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ACCME Commendation Criteria Review: Engages Patients/Public

Whether you are an accredited provider such as i3 Health or you are an educational partner working with an accredited provider, it's still important to understand the criteria that underly continuing medical education (CME) activities. This is part of a periodic series of posts looking at what each criterion means in general and what it might mean for you.

In the last post in this series, we started reviewing the Accreditation Council for Continuing Medical Education (ACCME) Menu of Criteria for Commendation. In this post, we'll look at the second criterion in the grouping titled Promotes Team-Based Education.

Engages Patients/Public (formerly C24) states as follows:

Patient/public representatives are engaged in the planning and delivery of CME.

The previous criterion focused on the health care team. We talked about all of the different people in a clinic or hospital who make up the team, but we left out a large number of people. We left out the patients, without whom there would be no need for a health care team. It makes sense, therefore, to include patients, their families, and representatives of the community in the planning and delivery of accredited CME.

The requirements for this criterion follow the same basic framework as the previous criterion. There are two critical elements that must be met.

  • The planning committee must include patients and/or public representatives. While it is wonderful to have a patient's voice, this isn't always feasible, and the criterion recognizes that. This is why others who are advocates can fill this role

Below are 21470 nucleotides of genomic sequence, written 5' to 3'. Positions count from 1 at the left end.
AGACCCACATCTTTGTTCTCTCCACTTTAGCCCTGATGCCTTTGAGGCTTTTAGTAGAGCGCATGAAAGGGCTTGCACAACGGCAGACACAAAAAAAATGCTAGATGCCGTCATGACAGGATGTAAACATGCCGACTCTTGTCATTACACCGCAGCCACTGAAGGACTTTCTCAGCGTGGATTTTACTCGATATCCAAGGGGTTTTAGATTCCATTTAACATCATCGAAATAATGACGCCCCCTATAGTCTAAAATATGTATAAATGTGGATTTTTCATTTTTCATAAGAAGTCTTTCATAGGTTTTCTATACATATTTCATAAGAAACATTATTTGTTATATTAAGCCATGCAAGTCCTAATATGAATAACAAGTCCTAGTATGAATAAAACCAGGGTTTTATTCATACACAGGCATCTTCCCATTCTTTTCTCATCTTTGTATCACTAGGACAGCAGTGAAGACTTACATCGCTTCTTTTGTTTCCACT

• The faculty must include patients and/or public representatives. It's not enough to let patients sit on the planning committee. Your learners should hear their voices, too—or, again, the voices of other advocates who are not normally considered part of the health care team

In order to achieve this criterion, a minimum of 10% of activities should meet these two elements. Even if that threshold is not achievable, this is a best practice to consider while planning new activities. It is easy for health care and medicine to become so focused on the disease that we forget the person who is being treated. Bringing patient's voices into the planning and delivery of CME reminds the rest of the team that those treatments affect more than just a specific tumor. A patient's voice can provide the stories of how the treatment, be it pharmaceutical or interpersonal, can affect the person with that tumor. By including patients or the public in CME, we can help our learners see just how large the health care team is.

Other Posts in This Series CME Mission and Program Improvement Educational Planning and Evaluation Promotes Team-based Education References

ACCME (2020). Accreditation Criteria. Available at:

ACCME (2021). Engages Patients/Public. Available at:

Image courtesy of Amanda Mills

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ACCME Commendation Criteria Review: Engages Teams